Yet we allow, that his ignorance, though it forms not an excuse, is in fome sense a palliation*. Had he proceeded the same lengths in oppofing Chrift, against clear information and strong convictions of his own mind, we apprehend, that he would have been given up to a judicial hardness, and forgiveness have been impossible. Let none flatter themfelves, that the want of instruction will be a fufficient fecurity. The most awful denunciations are levelled against those, who know not God and his truth t. Poflibly, you may be confident of your own rectitude, and yet be grievoufly deceived. Even a misguided conscience may prove destructive. Though you abstain from gross immoralities, and be admired for your punctual attention to religious duties, your prevailing tempers may be such, as render you odious to God. Come, and learn from the example before us the necessity of a total renovation. There is an universal depravity of nature, which requires to be subdued. You must, therefore, "put off the old man, and be renewed in the spirit of your mind I :" and till this be effected, your pretended obedience is detestable, as proceeding from corrupt motives.
Such a change took place in Saul, when he A. D.
was about ihe age of t enty-four years, as is 35
generally supposed, and within two or three
Eph. iv. 22, 23.
* Tim. i. 13. t 1 Cor. xv. 34. 2 Theff. i. 8.
years after the death of Christ. Young as he was, he had given full proof of a decided and bitter oppofition to the Gospel. He had, indeed, been “ leparated from his mother's womb*" in the counsels of God: but the call of grace was long deferred, that the riches of this grace might be inore gloriously ex, hibited. We are now to behold the Lord Jesus, who had shewn all long-suffering, taking to himself his great power, in an instant subduing the fierce enmity of the rebel, and attaching him by the strongei ties of affection to his own person and service.
Saul had come into the neighbourhood of Darnalcus, with murderous raye against all the disciples of Jesus, and probably was anticipating the pleasure he should receive in binding and torturing them t. He was within view of the city, when suddenly the appearance of an uncommon brightness and glory thining from heaven, which far exceeded the splendour of the fun, checked his progress. This occurred at mid-day, which rendered the phenomenon the more fingular. Both Saul and his companions were instantly struck to the ground, dazzled and confounded. The voice of insulted majesty reproved him with peculiar folemnity, and this called him to account for his injurious conduct; “ Saul, Saul, why persecutest thou me?"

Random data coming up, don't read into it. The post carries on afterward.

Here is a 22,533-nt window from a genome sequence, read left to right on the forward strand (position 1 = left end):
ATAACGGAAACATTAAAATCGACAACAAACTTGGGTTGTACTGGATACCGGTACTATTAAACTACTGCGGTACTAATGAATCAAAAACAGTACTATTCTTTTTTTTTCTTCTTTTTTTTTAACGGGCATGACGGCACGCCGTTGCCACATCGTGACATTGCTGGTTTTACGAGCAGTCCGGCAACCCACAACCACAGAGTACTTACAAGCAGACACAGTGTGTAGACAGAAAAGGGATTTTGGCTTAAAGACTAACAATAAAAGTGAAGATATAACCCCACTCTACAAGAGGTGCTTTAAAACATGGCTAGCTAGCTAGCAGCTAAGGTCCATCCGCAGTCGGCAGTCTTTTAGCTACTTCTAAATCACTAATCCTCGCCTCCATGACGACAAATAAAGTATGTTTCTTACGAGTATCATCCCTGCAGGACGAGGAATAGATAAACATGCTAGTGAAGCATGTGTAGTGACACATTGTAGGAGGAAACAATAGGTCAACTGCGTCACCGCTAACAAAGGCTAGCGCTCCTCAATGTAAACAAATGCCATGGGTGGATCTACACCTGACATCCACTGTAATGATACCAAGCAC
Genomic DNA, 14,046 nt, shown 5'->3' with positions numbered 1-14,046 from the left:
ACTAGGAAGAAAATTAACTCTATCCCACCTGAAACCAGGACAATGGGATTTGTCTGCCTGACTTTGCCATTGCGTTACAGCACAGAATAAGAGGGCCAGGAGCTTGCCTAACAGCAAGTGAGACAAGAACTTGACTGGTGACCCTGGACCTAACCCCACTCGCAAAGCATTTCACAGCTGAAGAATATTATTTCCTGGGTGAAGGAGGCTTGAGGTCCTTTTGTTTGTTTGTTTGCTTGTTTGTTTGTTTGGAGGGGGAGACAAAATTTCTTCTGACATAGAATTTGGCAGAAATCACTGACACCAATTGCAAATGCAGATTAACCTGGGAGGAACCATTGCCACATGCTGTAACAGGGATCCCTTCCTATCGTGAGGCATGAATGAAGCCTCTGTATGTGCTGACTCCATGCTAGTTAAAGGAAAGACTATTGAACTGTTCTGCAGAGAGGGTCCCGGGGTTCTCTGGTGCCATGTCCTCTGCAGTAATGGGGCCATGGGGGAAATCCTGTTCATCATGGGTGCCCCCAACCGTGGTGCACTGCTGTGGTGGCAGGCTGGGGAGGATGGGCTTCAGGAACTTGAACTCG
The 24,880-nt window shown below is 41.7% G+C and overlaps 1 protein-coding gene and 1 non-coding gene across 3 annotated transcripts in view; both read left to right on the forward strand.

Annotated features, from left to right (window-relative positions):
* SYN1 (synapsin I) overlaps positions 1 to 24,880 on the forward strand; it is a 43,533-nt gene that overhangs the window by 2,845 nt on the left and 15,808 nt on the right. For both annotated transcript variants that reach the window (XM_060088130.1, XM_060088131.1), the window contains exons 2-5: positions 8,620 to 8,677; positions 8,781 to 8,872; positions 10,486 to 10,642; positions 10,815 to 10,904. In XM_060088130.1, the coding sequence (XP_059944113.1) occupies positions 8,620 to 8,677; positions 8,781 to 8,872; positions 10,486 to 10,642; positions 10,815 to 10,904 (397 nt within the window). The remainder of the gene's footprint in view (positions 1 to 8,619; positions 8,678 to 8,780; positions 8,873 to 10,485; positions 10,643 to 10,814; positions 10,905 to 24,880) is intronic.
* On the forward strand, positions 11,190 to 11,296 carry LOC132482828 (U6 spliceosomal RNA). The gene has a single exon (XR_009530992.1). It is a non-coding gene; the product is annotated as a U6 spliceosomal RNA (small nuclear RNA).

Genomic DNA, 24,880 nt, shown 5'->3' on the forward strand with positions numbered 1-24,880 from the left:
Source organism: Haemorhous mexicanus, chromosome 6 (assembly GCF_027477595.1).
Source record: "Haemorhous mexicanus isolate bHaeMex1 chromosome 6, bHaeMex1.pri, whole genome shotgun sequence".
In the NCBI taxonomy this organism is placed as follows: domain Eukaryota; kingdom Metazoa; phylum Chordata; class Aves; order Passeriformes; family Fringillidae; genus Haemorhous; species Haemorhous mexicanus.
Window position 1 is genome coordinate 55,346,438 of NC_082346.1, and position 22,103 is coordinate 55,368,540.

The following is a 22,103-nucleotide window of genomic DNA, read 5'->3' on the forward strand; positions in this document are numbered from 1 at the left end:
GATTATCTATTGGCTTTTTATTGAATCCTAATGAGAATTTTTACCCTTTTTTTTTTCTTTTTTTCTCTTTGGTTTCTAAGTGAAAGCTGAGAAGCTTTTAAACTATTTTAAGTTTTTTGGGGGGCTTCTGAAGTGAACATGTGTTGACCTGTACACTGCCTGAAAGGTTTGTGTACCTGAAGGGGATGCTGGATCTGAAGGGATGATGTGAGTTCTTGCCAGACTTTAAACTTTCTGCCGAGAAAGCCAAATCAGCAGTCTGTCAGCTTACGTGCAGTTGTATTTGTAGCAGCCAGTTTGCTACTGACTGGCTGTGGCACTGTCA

It should seem, that not only was this remarkable address distinctly heard, but some august personage was exhibited to his view. Saul enquired, “ Who art thou, Lord?” Probably, Christ manifested himself in human form, with a measure of that luftre, which be possesses in his present exaltation, while the an(wer was returned, " I am Jesus, whom thou perfecutest: it is hard for thee to kick against the pricks." As if he had faid, “ I, who appear before thee with such marks of elevated dignity, am no other than the
. Gal. i. 15.
+ Ads ix, 3-22. xxii. 6-16. xxvi, 12-20.
deipised despised Nazarene, against whom thy rage is ultimately
, directed. I consider the infults and oppression, which my faithful people suffer, as offered to myself
. But thy furious attempts, in the final event, cannot hurt me or my cause: thou art only wounding thyself. Cease, then, from thy foolish and wicked oppofition.'
Wonderful indeed was the condescension of the Lord, in arguing with one so full of enmity ! It was amazing forbearance and compassion, that he did not o make bare his holy arm,” to destroy the perfecutor, and leave him a monument of righteous vengeance. But he spoke in mercy, and yet spoke effectually. Saul instantly submitted with unfeigned contrition, and presumed not to allege any thing in his own defence. A sudden conviction of his enormous guilt, and a sight of the glory of the Redeemer, whom he had so daringly provoked, almost overwhelmedi him with fear and astonishment. Perhaps doubting whether there could be any hope for him, yet refolved to try the effect of an humble application, he
Lord, what wilt thou have me to do?"** Thus resigning himself into the hands of Jesus, he obtained forgiveness. He was directed to go into the city for further instruction, and encouraged by an aflurance, that he should be appointed a minister of the Gospel with a divine commission, under the immediate protection of Heaven. It was declared, that he should be the favoured instrument of carrying the glad tidings of salvation to Heathen lands, and ex-tending to many souls the various blesings of the redemption, that is in Christ Jesus.
The vision being ended, Saul arose ;. but the stu: pendous lustre, which had shone upon him, deprived him of light. His eyes were closed in darkness ;; an emblem of the former blindness of his foul. Unable, therefore, to guide himself, he was conducted to Damascus, where he continued, probably in extreme confusion and distress, for three days without